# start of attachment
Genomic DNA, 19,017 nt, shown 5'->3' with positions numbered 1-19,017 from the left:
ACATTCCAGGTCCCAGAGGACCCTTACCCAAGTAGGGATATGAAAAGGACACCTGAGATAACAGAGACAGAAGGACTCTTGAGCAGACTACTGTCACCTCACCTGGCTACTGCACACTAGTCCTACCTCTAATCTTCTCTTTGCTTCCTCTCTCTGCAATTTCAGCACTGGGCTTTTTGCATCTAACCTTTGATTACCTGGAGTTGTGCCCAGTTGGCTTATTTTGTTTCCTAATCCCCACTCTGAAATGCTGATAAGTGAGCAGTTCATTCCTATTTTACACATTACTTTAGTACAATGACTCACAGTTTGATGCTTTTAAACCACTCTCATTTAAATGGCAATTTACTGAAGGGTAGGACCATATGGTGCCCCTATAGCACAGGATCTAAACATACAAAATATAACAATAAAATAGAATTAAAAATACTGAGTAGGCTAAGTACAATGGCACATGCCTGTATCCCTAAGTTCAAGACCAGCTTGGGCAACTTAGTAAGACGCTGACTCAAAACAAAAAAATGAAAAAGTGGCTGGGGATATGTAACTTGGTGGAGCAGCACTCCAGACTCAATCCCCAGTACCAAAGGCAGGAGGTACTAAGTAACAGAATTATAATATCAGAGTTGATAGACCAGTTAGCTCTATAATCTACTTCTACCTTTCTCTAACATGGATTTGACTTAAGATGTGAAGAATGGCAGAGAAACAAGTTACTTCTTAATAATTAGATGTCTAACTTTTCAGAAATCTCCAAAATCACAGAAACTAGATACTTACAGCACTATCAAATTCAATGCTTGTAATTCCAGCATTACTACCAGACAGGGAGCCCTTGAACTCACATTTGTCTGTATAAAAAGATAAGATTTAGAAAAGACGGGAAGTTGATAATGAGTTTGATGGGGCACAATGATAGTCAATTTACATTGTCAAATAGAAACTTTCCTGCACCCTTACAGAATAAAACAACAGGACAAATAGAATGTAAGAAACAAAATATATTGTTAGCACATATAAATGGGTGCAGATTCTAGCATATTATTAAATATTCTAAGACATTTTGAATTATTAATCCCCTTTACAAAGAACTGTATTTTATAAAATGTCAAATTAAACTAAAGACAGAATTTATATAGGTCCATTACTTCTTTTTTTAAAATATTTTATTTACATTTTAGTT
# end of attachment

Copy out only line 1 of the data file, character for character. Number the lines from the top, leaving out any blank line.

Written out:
Genomic DNA, 19,017 nt, shown 5'->3' with positions numbered 1-19,017 from the left: